Art Shows & Events

Top Three to See | Winter 2018: Collecting from the Heart

Passion for collecting, from past to present, is the decorative arts focus in New York this season. Just as they did for pre-eminent collectors Bunny Mellon, Clare & Eugene Thaw and Ronald Lauder, the beauty of the finest materials and the unique hand of the artist will captivate and instill an intimate connection. Visiting these three exhibitions, get ready to be inspired and create a new collection of your own.

The Winter Antiques Show
Loan Exhibit: Virginia Museum of Fine Arts, Richmond
Park Avenue Armory
Through January 28

Wiener Werkstätte 1903-1932: The Luxury of Beauty
Neue Gallery
Through January 29

Moustiers Ceramics: Gifts from the Eugene V. and Clare E. Thaw Collection
Cooper Hewitt
Through April 29

As Wendy Goodman, Design Editor of New York Magazine, recently described the Winter Antiques Show, “this is where we go to fall in love”… Exploring the Show, you will be drawn to everything from objects as portable as the 19th c. Italian bronze carnival mask mold, c. 1870 from the Angus Wilkie’s Cove Landing to something as large as a hand colored lithograph map of Manhattan,1908 , over 25 feet in length at the dealer Daniel Crouch Rare Books. A creation of the iconic cabinet maker himself, an important George III giltwood mirror by Thomas Chippendale, is located at the booth of the famed London furniture dealer Ronald Phillips. As you depart, make sure to spend time at the Loan Exhibit featuring highlights from the Virginia Museum of Fine Arts, Richmond. You won’t want to miss the highlights from it’s decorative arts collection trifecta: the Gans Silver, the Pratt Faberge and it’s most recent addition- Bunny Mellon’s gift of over 135 piece of Schlumberger jewelry.


Enjoy the opulent aesthetic of Wiener Werkstätte 1903-1932: The Luxury of Beauty at the Neue Gallery, collector Ronald Lauder’s jewel box of German-Austrian fine and decorative art c. 1890-1940. This exhibition is resplendent with over 400 objects of the Wiener Werkstätte (Vienna Workshops), an artists’ and craftsmens’ collective that existed in Vienna from 1903 until 1932. This show, the first major survey of the Wiener Werkstätte held in the US, includes the entirety of the firm’s extensive output in a variety of media, including ceramics, drawings, fashion, furniture, glass, graphic design, jewelry, metalwork, textiles, and wallpaper. Special highlights of the show include iconic examples of furniture by Josef Hoffmann and Koloman Moser, and is complemented by unique works crafted in silver, gold, and semiprecious stones that convey the Wiener Werkstätte’s luxurious aesthetic, a group of that sought to end the hierarchy between fine and decorative arts.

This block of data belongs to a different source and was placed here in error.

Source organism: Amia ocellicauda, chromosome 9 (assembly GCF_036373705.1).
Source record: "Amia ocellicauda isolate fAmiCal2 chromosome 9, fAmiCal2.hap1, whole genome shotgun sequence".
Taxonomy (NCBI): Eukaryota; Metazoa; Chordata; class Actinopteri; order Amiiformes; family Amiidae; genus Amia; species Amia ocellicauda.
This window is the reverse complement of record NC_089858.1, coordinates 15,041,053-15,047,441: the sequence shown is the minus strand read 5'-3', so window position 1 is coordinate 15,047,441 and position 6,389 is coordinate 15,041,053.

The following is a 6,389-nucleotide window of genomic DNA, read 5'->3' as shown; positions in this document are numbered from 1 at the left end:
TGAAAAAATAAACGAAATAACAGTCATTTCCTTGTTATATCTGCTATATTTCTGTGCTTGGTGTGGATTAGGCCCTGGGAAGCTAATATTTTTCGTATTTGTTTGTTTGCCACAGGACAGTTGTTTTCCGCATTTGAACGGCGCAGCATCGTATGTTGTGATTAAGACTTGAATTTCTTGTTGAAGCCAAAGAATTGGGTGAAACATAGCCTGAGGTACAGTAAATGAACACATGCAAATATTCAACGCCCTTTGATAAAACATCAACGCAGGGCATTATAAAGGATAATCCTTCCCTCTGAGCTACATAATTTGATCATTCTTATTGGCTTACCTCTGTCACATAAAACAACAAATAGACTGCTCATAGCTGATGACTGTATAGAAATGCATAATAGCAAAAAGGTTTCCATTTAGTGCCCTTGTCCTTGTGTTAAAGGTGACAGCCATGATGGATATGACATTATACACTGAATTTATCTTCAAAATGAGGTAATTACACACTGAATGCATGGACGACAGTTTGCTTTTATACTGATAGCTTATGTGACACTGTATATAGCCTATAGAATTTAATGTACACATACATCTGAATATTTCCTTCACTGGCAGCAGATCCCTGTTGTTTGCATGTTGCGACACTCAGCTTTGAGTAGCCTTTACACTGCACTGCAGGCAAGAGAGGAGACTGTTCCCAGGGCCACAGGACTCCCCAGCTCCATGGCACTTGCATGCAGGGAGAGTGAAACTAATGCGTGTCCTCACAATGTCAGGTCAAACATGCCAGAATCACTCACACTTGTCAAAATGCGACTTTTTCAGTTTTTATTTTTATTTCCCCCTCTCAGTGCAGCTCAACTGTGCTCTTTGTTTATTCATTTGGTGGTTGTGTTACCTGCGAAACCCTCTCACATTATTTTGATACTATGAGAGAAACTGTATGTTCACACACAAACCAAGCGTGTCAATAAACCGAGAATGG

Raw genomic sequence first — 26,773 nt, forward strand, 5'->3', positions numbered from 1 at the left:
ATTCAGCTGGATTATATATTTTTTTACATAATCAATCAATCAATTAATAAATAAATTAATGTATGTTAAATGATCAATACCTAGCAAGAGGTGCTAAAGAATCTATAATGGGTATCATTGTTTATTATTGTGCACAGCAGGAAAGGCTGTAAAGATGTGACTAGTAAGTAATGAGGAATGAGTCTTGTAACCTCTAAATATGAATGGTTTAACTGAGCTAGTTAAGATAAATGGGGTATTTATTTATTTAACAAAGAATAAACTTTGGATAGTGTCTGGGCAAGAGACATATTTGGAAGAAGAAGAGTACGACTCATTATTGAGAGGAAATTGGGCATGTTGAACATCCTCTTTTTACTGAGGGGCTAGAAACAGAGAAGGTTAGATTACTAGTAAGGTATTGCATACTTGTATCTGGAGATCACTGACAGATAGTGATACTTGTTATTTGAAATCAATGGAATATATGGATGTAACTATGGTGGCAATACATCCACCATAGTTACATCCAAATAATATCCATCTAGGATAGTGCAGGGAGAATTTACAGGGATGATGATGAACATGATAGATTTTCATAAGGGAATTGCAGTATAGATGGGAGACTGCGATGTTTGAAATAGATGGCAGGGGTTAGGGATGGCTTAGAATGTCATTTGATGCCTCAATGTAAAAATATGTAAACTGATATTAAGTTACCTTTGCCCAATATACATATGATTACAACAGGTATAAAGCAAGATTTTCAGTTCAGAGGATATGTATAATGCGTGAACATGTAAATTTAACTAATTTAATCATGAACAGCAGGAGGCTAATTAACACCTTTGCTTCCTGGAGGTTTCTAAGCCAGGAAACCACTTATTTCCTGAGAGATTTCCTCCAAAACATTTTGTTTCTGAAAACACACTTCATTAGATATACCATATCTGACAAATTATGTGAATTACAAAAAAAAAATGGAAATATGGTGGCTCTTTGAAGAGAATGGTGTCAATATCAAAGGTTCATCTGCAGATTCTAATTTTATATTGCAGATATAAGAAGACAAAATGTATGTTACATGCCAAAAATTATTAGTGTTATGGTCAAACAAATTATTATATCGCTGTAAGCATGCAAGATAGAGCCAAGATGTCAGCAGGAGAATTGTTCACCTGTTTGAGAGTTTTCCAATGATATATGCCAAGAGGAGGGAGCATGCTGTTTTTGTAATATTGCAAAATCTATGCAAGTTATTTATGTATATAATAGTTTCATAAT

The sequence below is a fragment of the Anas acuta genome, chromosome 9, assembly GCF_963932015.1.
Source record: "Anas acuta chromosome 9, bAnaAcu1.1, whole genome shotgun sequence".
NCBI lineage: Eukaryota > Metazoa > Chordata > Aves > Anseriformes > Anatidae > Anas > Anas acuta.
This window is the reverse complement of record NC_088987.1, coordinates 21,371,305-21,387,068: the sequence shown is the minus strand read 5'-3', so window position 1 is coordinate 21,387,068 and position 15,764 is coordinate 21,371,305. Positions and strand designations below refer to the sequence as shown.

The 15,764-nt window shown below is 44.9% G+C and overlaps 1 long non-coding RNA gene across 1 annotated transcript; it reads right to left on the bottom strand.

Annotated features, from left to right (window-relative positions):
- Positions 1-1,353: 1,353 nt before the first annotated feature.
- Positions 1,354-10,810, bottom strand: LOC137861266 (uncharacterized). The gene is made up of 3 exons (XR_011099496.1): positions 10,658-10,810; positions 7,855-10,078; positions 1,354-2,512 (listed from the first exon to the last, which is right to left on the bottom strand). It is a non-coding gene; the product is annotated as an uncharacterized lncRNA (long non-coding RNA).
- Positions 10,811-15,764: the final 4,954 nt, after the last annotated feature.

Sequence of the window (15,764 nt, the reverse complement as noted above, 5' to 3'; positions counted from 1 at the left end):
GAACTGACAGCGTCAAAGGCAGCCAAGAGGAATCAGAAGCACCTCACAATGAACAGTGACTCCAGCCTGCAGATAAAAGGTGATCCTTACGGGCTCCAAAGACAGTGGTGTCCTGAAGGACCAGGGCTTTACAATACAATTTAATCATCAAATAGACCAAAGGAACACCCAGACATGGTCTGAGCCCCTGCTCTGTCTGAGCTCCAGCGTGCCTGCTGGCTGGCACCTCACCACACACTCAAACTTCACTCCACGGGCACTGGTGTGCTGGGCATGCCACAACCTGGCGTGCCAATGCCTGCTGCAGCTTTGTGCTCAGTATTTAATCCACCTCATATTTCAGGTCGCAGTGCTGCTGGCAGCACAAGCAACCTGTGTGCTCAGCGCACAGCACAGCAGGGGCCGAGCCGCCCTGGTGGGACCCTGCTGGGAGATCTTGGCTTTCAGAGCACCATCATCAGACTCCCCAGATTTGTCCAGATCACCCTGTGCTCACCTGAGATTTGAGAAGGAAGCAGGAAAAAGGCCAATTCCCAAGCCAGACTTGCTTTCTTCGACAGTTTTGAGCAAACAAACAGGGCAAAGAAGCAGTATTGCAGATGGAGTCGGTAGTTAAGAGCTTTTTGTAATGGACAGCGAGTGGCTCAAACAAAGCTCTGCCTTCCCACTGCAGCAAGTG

Visiting the Cooper Hewitt, spend time with the Thaw’s intimate and important collection at Moustiers Ceramics: Gifts from the Eugene V. and Clare E. Thaw Collection. As the late collector, dealer and mentor Eugene Thaw explained “great art collecting need not be based on a great fortune – education, experience and eye are more important”. The Thaws’ lifetime of collecting reflected broad interests including both fine and decorative arts, from old master drawings to American Indian art. One of their collections was early Moustiers faience. Production of this French tin-glazed earthenware, made by factories in the town of Moustiers from late 17th to 19th centuries, proliferated as a result of a series of edicts from King Louis XIV requiring French nobility to melt their silver table services to fund French war efforts. The Moustiers wares manufactured in the 17th and 18th centuries were so distinctive, and of such high quality, that they were extensively copied. Highlights include a pair of blue and white cachepots, c. 1730 by the factory of Antoine Clérissy, the local potter who established the most important factory in Moustiers and founded a dynasty of faïenciers active until the late 18th century.


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